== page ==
From Samuel Mackay, 23 January 1799
Williamstown Massachusetts January 23d. 1799.
I must forever lament your absence from New York when I was there last December, which deprived me of the honour of paying you my personal Homage. my respectable friend Mr. Sedgwick had favoured me, with a letter which I wished to have presented myself; but as it may contain some matters foreign to me, and as I do not propose to return soon to New York I take the liberty to Inclose it. one of the objects of my journey, I hope, is so far accomplished that I may not trouble you in a professional capacity (I mean as a councellor)
I suppose I shall not be so successfull in my other pursuit, having seen a list of the military appointments of six Regiments, and in vain sought for my name among the defenders of the country. as I expressed my wishes fully to my generous patron Mr. Sedgwick, and as he was apprised I could not serve unless appointed as one of the oldest captains, I must submit to my fate and relinquish my future prospect in that line, not having the presumption to thinck that this neglect was Intended to better my expectations—although born abroad having resided nine years in the country where I possess a genteel Independence—wishing to give up a british half pay, and having taken engagements in case of success in my request, to pay more then the amount of my expected military pay to a gentleman to attend for me a considerable mercantile concern, I thought myself a fair and disinterested candidate. I shall still be happy to embrace any other opportunity to serve the cause, and to support gouvernment to the utmost of my abilities, persuaded as I am that wisdom alike dispenses its favours and refusals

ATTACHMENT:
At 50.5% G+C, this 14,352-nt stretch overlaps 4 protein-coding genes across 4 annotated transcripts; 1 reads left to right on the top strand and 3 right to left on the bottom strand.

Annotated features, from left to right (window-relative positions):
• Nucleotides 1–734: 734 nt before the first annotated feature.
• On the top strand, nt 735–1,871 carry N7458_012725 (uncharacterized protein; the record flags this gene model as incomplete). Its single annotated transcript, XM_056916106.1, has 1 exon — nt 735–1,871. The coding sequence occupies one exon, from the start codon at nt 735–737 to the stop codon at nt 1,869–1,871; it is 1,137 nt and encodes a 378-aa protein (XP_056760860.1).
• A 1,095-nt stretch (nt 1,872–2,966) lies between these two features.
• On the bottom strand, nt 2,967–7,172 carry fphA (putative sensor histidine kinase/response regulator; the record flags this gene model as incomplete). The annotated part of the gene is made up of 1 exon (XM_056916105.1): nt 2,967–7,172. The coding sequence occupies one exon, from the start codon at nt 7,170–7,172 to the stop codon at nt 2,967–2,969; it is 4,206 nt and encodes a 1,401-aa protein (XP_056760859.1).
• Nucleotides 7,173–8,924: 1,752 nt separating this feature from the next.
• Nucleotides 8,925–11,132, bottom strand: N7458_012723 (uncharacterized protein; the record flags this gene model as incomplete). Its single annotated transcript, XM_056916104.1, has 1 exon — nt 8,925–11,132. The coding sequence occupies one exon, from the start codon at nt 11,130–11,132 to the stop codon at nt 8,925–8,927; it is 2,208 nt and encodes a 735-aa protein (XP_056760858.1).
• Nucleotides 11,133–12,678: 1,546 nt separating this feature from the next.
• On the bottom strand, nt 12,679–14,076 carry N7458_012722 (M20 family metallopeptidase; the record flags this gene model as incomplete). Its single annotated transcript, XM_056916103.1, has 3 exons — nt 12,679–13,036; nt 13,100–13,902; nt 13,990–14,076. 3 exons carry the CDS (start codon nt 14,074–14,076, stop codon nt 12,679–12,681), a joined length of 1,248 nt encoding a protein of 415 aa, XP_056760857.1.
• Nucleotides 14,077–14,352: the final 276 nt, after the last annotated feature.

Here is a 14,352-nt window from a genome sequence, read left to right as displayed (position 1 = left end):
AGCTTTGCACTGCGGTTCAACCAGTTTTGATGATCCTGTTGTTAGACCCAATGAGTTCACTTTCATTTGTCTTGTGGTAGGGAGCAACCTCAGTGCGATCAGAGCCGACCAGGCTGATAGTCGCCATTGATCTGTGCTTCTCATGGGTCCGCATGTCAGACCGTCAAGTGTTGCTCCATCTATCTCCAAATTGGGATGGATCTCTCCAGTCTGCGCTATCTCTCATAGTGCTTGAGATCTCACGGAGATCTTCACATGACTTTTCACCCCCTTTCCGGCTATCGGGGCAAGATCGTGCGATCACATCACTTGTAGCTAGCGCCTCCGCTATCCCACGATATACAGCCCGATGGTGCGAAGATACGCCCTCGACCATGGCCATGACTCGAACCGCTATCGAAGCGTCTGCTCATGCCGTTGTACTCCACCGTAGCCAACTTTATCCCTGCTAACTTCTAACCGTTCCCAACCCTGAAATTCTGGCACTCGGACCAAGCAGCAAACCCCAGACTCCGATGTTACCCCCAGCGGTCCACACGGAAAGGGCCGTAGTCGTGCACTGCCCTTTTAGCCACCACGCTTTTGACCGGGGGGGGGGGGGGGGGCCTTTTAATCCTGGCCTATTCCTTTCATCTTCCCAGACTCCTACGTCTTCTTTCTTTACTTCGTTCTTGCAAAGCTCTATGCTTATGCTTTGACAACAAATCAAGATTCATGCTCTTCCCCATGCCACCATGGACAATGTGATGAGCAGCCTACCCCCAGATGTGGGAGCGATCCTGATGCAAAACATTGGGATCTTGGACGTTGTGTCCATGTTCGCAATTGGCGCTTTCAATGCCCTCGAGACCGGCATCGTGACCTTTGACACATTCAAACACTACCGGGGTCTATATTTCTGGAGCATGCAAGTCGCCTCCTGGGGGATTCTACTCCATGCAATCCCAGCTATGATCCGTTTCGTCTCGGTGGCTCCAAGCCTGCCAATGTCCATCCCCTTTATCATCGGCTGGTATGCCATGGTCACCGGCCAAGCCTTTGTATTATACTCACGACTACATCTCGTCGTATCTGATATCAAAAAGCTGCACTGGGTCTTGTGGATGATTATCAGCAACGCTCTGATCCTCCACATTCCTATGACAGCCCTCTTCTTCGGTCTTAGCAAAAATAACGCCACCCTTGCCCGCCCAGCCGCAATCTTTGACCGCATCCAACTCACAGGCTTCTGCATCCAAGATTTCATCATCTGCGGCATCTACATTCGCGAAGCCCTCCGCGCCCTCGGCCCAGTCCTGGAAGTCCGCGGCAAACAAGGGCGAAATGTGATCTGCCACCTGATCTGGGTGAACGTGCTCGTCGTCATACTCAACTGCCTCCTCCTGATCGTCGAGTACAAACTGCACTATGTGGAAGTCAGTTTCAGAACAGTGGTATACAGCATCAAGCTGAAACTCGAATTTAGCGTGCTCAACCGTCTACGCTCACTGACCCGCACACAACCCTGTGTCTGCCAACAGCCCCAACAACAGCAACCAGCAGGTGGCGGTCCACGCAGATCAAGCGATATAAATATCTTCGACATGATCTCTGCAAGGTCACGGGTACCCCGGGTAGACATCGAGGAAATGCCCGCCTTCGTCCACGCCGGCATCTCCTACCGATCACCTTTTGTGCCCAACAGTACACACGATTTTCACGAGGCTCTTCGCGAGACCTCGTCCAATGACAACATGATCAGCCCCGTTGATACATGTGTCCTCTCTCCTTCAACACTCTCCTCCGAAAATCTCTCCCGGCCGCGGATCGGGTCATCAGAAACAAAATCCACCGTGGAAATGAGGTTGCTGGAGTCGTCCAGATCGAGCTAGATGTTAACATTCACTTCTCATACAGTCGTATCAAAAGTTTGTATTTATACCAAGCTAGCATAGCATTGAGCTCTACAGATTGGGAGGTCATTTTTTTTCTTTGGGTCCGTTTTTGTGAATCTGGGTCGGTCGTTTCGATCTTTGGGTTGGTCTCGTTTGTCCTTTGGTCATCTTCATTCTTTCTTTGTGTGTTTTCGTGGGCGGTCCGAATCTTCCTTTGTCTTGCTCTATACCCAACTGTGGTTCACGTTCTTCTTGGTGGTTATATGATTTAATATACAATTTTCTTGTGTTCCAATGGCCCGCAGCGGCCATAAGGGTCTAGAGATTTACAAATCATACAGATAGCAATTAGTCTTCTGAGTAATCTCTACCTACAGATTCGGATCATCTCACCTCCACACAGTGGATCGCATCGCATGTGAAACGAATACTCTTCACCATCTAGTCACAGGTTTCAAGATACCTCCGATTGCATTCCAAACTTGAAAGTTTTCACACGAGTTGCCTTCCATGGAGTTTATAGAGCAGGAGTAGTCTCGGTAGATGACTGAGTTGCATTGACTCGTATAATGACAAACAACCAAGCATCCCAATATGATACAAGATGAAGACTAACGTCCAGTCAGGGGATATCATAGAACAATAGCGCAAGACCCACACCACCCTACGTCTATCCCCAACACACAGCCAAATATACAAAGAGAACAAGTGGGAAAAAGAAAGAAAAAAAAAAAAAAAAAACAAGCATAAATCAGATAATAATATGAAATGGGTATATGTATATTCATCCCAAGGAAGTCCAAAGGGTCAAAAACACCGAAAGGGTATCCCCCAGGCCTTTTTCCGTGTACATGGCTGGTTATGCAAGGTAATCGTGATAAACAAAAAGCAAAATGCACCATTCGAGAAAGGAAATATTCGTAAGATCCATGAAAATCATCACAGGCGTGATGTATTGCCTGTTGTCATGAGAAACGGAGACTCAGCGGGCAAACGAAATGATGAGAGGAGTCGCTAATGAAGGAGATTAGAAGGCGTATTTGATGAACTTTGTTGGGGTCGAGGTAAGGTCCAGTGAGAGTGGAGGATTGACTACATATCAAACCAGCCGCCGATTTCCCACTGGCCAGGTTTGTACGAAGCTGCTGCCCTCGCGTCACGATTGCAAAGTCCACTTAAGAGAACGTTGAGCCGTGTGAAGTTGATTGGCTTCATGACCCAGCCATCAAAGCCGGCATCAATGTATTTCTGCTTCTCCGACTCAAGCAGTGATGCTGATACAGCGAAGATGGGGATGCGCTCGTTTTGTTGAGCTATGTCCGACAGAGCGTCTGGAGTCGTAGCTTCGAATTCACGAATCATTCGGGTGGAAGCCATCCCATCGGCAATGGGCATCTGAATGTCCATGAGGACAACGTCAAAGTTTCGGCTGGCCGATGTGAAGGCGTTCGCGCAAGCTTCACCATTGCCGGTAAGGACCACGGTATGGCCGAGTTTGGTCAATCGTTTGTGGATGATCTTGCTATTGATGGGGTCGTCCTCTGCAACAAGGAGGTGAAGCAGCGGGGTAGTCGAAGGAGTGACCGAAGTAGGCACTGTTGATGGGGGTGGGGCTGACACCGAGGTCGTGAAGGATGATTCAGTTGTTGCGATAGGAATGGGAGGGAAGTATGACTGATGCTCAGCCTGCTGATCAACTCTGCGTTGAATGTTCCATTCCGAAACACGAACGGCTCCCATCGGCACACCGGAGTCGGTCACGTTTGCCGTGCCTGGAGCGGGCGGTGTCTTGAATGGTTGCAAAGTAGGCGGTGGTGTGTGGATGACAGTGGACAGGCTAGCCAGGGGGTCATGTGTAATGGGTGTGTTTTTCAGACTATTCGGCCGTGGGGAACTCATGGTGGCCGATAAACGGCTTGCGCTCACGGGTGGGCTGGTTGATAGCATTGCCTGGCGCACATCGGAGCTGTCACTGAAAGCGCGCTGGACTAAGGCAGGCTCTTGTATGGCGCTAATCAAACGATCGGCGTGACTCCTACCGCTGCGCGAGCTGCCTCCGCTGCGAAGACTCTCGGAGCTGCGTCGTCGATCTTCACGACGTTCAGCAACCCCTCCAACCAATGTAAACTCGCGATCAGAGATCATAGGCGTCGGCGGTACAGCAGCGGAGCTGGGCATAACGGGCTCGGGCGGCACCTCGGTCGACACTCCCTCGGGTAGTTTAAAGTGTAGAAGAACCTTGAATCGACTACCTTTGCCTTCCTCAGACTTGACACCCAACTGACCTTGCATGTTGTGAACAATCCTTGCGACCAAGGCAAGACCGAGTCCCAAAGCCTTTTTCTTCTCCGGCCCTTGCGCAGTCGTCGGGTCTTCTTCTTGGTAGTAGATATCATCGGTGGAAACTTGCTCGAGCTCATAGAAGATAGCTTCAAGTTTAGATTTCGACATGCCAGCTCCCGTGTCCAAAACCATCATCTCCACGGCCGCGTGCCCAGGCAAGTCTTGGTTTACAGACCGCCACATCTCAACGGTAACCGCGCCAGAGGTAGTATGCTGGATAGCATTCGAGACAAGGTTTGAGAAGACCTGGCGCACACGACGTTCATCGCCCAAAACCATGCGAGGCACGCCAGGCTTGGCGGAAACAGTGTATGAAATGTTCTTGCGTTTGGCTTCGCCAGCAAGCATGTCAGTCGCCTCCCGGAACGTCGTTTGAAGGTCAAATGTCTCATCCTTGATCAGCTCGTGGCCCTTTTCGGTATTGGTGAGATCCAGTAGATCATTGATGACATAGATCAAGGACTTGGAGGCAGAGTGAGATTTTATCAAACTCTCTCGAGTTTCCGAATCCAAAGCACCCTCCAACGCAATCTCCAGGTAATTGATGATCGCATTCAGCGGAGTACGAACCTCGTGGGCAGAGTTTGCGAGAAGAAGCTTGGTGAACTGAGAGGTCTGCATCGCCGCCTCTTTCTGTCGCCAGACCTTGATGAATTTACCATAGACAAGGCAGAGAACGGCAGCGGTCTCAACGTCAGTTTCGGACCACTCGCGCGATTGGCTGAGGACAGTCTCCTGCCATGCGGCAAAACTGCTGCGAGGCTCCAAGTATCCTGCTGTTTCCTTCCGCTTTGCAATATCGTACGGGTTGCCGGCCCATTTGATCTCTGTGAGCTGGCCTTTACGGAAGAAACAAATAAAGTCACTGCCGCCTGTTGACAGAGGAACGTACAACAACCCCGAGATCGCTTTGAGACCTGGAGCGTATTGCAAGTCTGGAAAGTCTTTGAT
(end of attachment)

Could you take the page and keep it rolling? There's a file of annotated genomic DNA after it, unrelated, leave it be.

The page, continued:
I have the honour to be with the highest respect and sincerity Sir, Your most obedient & most humble servant
(ALS, Hamilton Papers, Library of Congress), enclosing letter from Theodore Sedgwick to H. Letter not found.